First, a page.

In the 1960s, film legend Bette Davis found her career fortunes start to wane, so tongue-in-cheek, she put out an ad in the trade paper Variety, looking for work. She started to get work in thrillers and horror films and she jokingly referred to herself as “Boris Karloff in skirts.” Her best work of this period in her career, 1962’s Whatever Happened to Baby Jane? is considered a classic in the Grande Guignol genre. In his excellent scholarly book, Grande Dame Guignol Cinema: A History of Hag Horror from Baby Jane to Mother, Australian film scholar Peter Shelley uses the phrase “Grande Dame Guignol cinema” (coined by actor/writer Charles Busch) – referring to horror films that feature leading ladies, usually stars of the Golden Age of Hollywood who, by the 1960s, are no longer inundated with work. Along with Davis, other once-in demand actresses like Joan Crawford, Olivia de Havilland, Shelly Winters, and Lauren Bacall found work and leading parts by screaming, emoting, mugging, and being tortured in violent thrillers. Despite the high-caliber of Baby Jane, the genre as a whole is much-maligned and most of the films are considered cheap, exploitative, and misogynistic. While Shelley isn’t blind to the genre’s inherent issues, his book takes another look, with an appreciation for the films covered.
The book starts off with two excellent essays, the preface and the introduction. His grasp on cinema and its conventions and history is commendable, and he gives context to the films he later profiles by giving readers a surprisingly deep look at the horror movie genre. He also digs for the origin of the psycho biddy or horror hag archetype looking at female characters in classic horror films from the silent era. He looks at the creation of the vamp and its roots in sexism and xenophobia. He moves through film history, creating a base from which the Grande Dame Guignol genre sprouted.
It makes complete sense that Robert Aldrich’s Whatever Happened to Baby Jane? is the first entry in the book. The film was a macabre, Southern Gothic duel between Davis and Crawford – both screen legends, far past their respective salad days. Shelley writes a pointed and thoughtful analysis of the movie, including some important notes of history. Despite the potential for gossip and juicy dish, Shelley remains clear-headed and avoids any kind of gleeful tale-telling; instead, he treats his subject with respect and an intellectual curiosity. Along with his insightful notes, he also includes contemporary reviews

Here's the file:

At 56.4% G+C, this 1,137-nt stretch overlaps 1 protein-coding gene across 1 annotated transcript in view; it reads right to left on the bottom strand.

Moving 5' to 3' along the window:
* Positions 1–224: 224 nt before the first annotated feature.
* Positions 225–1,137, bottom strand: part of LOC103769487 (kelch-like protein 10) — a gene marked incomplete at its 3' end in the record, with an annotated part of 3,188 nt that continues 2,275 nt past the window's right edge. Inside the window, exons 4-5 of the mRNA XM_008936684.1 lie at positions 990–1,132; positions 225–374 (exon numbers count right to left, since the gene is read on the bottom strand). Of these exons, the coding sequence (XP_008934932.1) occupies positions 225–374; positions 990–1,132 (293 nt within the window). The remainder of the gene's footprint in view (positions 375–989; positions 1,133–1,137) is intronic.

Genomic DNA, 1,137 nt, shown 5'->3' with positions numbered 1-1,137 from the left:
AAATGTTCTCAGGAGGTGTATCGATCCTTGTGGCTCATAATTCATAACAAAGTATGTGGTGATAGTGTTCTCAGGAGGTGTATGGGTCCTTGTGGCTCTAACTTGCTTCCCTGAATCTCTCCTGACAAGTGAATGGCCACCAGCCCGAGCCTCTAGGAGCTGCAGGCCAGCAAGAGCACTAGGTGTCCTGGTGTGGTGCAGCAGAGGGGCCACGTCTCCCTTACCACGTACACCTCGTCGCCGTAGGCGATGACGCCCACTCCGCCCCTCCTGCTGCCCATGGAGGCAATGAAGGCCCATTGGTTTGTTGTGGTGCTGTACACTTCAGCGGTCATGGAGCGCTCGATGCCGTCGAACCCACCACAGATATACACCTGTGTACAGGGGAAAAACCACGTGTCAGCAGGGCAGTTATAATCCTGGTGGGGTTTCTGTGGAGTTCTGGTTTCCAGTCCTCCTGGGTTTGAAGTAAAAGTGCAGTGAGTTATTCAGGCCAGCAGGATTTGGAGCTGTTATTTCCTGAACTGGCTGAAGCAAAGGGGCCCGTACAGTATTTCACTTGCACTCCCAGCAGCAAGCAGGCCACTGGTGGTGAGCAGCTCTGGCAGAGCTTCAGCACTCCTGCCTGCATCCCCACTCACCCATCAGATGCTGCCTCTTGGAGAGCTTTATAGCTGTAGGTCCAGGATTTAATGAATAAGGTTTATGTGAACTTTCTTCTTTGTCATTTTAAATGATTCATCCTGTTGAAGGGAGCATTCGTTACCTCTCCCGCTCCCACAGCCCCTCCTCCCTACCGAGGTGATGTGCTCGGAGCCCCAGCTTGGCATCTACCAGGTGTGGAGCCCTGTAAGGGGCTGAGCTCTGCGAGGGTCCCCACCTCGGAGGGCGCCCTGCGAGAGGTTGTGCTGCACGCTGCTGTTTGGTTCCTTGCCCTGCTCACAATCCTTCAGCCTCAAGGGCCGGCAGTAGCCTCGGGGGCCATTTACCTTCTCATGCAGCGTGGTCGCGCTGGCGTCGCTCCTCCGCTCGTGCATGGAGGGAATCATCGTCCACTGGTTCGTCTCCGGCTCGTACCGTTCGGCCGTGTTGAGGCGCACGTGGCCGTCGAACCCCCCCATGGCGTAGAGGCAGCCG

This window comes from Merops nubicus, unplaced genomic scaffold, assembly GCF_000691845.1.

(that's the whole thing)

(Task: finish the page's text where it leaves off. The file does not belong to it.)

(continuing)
He gives equal time and thought to the other entries – some like Aldrich’s follow-up to Baby Jane, Hush…Hush, Sweet Charlotte (1964) that reunited the director with Bette Davis, deserve the weighty dissection, others like the Shelly Winters/Debbie Reynolds shocker What’s the Matter with Helen? (1971) are little more than just cheapo slasher pics. Shelley writes “Some have criticized the Grande Dame Guignol films for being exploitative of their lead actresses…who in these movies were purposely and perversely presented in an unflattering light.” The author doesn’t necessarily agree with this popular assessment, and presents a book thick with evidence he presents to support his argument. His support of the genre lays in the idea that these actresses weren’t necessarily debasing themselves, but in fact, were showing hidden talents; it’s a tough argument to make when looking at junk like Edward Bianchi’s execrable 1981 schlocky Lauren Bacall vehicle, The Fan.
It’s obvious from the careful research and spirited prose, that Shelley loves film. He comes up with a great list of films, though once he starts to move toward the 1980s to the 2000s, it’s clear that the genre eventually became obsolete. His inclusion of Rob Reiner’s 1990 take on Stephen King’s Misery is a bit of a head-scratcher: even though in its bare bones, the film follows some of the conventions of the other films profiled, Kathy Bates’ casting throws a wrench into the discussion because she isn’t a once-great star (in fact, Bates won an Oscar and became a big Hollywood A-lister as a result of the film). It’s also surprising that for his diligence in including more recent work, he chooses to ignore Jonathan Darby’s 1998 tawdry thriller Hush (with star Jessica Lange doing her best Bette Davis impression); and while not a horror film, Frank Perry’s gross 1981 Joan Crawford biopic, Mommie Dearest would fit right in, due to Faye Dunaway’s operatic and grotesque performance.
Film scholarship can fall into a trap of overdosing on jargon, alienating lay people. Shelley’s work is intellectual, but accessible. What’s great about Grande Dame Guignol Cinema is that not only does he cover some classics, but he writes about more obscure flicks, as well. And despite his affection for film and the movies he’s covering, he doesn’t obscure that some of these movies can be crap (there’s no way to defend Joan Crawford’s last movie, Trog). Film fans are encouraged to pick up this excellent book.
Click here to buy Peter Shelley’s Grande Dame Guignol Cinema: A History of Hag Horror from Baby Jane to Mother on amazon.com.